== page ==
CONCLUSIONS: The Brazilian version of the scales may be used to assess the impact of current undergraduate training and identify areas for improvement within palliative care educational programmes. The data generated allow Brazilian researchers to join international conversations on this topic and educators to develop tailored pedagogical approaches.
Background: Spirituality can give meaning to life, providing support and guidance in complex situations. Despite its importance in palliative care, the role of spirituality for family caregivers of patients under exclusive palliative care has not received enough attention in the literature. We aimed to address the correlation between spirituality and the emotional burden of family members of patients under exclusive palliative care.
Methods: This transversal study was conducted in a tertiary private teaching hospital, in São Paulo, Brazil. The study comprised family members of patients receiving palliative care exclusively. Only one caregiver who cared for the patient for at least 2 months was invited to participate. Family members answered the following questionnaires: WHOQOL spirituality, religiousness and personal beliefs (SRPB), Zarit Burden Interview (ZBI) and Self-Reporting Questionnaire (SRQ-20). They were excluded if patients were residing in a Long Stay Institution. Continuous variables were expressed by median and quartiles and analyzed with the Kruskal-Wallis test with Muller-Dunn post-test adjusted by Bonferroni or with the Mann-Whitney test for two groups. We used multivariable linear regression to identify independent predictors of caregiver burden.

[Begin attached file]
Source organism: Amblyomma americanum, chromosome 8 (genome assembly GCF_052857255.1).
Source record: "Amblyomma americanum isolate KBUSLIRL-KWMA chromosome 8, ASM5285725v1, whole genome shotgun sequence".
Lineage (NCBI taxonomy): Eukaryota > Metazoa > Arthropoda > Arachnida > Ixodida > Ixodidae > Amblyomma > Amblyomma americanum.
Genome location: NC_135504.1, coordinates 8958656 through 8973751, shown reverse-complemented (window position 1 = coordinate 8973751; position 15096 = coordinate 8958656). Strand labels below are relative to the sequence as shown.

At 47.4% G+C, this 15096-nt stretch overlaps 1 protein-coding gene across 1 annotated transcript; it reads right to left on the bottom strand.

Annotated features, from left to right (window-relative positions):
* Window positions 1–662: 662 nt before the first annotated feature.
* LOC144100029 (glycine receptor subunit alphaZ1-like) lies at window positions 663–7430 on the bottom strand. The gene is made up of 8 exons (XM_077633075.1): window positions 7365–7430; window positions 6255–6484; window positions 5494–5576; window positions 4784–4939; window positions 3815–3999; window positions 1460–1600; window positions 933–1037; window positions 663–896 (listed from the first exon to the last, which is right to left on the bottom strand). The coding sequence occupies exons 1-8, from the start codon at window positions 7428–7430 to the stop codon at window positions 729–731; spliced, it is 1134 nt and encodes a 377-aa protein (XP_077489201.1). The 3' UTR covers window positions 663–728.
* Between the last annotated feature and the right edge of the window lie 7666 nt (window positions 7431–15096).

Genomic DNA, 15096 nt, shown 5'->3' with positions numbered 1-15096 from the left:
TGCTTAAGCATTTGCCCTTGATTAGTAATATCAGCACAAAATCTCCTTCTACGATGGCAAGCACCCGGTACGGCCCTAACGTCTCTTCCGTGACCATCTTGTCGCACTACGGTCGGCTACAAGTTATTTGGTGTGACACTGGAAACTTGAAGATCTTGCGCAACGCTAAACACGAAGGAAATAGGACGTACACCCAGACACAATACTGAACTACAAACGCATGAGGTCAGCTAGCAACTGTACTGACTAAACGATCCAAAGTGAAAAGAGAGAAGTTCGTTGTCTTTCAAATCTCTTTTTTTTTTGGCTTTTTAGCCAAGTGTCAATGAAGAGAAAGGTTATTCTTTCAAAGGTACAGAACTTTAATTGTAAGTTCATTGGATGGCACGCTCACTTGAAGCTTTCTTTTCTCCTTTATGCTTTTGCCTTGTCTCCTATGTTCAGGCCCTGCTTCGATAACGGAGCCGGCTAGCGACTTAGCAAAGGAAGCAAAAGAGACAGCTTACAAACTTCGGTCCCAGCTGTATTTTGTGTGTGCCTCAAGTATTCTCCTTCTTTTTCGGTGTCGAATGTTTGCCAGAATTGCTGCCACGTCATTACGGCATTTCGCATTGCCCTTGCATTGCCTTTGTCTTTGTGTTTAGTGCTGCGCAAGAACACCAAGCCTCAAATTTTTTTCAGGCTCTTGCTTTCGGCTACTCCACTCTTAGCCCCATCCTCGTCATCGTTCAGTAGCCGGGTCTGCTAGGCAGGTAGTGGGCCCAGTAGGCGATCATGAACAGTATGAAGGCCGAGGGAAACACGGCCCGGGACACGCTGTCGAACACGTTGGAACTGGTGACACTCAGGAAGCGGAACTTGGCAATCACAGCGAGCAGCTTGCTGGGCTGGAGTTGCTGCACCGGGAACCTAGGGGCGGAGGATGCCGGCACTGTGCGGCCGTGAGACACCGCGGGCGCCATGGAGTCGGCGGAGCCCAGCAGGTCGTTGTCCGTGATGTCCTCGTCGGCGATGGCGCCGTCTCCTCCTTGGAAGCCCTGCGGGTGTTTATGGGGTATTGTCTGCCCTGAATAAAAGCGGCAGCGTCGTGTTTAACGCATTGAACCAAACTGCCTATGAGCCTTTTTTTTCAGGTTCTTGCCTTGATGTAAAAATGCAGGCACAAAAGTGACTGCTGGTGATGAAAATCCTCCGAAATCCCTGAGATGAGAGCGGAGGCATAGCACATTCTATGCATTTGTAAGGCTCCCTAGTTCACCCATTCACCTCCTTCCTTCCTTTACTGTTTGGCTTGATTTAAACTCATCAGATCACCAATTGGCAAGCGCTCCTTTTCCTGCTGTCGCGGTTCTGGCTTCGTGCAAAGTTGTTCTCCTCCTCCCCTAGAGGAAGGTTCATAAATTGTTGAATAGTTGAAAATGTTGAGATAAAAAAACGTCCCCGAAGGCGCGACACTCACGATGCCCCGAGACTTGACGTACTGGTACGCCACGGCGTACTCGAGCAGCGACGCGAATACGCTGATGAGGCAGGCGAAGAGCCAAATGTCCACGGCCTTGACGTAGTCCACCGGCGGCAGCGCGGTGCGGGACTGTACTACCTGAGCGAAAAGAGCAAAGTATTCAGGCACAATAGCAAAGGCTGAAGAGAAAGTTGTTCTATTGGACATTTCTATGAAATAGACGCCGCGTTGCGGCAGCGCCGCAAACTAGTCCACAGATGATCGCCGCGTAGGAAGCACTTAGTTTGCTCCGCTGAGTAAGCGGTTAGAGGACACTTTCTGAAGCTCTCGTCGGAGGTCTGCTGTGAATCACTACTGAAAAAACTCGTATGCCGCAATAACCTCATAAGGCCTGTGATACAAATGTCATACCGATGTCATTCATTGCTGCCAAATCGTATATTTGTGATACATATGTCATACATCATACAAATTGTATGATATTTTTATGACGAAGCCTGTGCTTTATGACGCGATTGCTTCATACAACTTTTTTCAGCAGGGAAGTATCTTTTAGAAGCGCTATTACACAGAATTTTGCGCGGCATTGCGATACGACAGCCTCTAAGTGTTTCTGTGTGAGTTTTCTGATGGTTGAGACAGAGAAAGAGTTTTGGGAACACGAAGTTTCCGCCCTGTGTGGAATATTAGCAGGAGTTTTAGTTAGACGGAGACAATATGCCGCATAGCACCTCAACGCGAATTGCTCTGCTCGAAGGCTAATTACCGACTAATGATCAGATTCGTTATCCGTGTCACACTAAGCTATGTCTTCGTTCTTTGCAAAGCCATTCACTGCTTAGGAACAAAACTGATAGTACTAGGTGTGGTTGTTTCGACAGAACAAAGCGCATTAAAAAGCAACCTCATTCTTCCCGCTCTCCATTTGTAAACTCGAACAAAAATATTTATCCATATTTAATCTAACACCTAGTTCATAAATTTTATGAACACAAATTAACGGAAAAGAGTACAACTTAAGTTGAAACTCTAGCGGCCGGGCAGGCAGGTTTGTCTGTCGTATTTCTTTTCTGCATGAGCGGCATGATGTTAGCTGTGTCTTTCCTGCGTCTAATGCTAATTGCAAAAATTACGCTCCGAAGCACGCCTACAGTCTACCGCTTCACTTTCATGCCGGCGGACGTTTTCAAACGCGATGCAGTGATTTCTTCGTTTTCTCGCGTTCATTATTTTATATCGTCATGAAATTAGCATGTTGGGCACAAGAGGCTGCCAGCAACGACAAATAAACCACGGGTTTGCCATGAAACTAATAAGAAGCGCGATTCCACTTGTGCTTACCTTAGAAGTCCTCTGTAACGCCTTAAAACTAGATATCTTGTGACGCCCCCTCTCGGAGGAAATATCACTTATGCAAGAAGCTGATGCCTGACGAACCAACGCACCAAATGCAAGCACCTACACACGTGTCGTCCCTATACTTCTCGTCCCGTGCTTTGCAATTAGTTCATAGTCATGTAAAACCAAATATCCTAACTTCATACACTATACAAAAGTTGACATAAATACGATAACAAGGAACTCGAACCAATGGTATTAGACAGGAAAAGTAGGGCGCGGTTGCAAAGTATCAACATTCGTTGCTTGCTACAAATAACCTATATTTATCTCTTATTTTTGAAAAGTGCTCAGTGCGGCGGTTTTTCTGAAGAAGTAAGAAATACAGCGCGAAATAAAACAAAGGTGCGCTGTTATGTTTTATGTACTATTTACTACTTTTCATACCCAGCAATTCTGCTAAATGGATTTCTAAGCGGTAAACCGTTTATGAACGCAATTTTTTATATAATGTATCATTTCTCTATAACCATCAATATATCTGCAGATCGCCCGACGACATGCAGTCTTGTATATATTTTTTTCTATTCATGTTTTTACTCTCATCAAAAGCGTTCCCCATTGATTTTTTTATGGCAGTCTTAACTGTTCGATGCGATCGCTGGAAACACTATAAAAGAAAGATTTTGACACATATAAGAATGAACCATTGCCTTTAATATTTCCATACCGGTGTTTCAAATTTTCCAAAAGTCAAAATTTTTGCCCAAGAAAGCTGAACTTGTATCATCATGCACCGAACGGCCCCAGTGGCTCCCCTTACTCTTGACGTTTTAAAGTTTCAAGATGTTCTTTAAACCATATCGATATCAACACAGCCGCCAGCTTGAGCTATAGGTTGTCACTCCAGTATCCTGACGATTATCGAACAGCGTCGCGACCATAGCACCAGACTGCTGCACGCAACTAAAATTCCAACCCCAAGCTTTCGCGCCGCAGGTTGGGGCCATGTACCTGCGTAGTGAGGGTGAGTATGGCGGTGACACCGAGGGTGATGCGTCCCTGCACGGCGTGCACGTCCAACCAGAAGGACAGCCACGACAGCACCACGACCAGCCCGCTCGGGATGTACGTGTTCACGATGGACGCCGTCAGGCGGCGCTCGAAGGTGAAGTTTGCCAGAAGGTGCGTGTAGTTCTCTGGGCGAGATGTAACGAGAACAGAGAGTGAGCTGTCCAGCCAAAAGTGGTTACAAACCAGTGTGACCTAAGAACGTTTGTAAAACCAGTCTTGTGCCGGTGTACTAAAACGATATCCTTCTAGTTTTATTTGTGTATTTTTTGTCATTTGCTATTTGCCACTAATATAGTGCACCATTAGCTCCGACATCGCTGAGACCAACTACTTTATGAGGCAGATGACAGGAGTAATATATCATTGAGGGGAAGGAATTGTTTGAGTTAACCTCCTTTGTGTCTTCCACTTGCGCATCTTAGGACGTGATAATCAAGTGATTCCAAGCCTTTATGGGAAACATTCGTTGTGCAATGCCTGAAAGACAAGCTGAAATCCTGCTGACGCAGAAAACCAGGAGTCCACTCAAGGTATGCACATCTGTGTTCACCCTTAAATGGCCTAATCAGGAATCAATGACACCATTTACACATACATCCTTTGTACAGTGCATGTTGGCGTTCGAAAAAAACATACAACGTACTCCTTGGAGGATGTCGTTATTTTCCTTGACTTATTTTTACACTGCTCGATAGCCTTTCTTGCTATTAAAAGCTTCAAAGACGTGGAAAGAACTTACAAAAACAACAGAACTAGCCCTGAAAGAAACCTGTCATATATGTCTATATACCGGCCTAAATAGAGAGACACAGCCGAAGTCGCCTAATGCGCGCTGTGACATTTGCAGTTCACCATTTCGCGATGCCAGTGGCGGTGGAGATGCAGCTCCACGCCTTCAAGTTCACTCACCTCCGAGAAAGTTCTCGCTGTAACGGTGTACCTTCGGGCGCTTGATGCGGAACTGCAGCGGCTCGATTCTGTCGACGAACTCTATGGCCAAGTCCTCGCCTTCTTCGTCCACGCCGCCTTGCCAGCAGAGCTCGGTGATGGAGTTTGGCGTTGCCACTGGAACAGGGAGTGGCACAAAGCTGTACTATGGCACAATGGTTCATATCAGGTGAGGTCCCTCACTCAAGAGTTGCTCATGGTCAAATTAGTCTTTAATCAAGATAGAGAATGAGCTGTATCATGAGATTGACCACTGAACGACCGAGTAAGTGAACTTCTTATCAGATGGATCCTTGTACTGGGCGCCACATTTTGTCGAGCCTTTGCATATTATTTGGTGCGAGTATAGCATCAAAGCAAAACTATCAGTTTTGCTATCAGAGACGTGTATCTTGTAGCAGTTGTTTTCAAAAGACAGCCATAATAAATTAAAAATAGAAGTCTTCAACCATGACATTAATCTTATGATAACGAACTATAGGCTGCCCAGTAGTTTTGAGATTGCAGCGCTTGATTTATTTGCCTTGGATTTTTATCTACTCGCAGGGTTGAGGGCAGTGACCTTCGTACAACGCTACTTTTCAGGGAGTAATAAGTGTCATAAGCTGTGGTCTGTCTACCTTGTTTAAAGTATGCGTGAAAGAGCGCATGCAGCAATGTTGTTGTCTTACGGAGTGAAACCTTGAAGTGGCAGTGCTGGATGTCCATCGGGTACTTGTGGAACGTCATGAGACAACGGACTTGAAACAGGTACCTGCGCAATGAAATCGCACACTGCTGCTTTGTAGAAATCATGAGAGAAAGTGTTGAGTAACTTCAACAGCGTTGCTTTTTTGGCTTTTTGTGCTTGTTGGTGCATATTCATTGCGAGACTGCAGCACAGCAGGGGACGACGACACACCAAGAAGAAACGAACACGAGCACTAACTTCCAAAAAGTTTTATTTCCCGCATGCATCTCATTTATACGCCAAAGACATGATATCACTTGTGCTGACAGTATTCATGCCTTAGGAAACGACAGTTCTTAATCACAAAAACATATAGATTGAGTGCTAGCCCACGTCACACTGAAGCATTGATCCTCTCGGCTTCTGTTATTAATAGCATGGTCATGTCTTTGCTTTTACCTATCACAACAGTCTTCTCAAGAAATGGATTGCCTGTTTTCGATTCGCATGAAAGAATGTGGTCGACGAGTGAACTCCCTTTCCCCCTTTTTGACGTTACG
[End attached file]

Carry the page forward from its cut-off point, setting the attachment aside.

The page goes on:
Results: A total of 178 family members were interviewed in a median of 8 [4–13.25] days after patient admission. Almost 40% of families presented high score of burden. Faith and Meaning in Life were the facets that scored the highest, with a median of 4.50 [4.00–5.00] for both facets. There was an inverse correlation between Zarit score and all of the WHOQOL-SRPB facets, indicating that the lower the spirituality, the greater the emotional burden. Inner peace was the strongest protective factor associated with burden.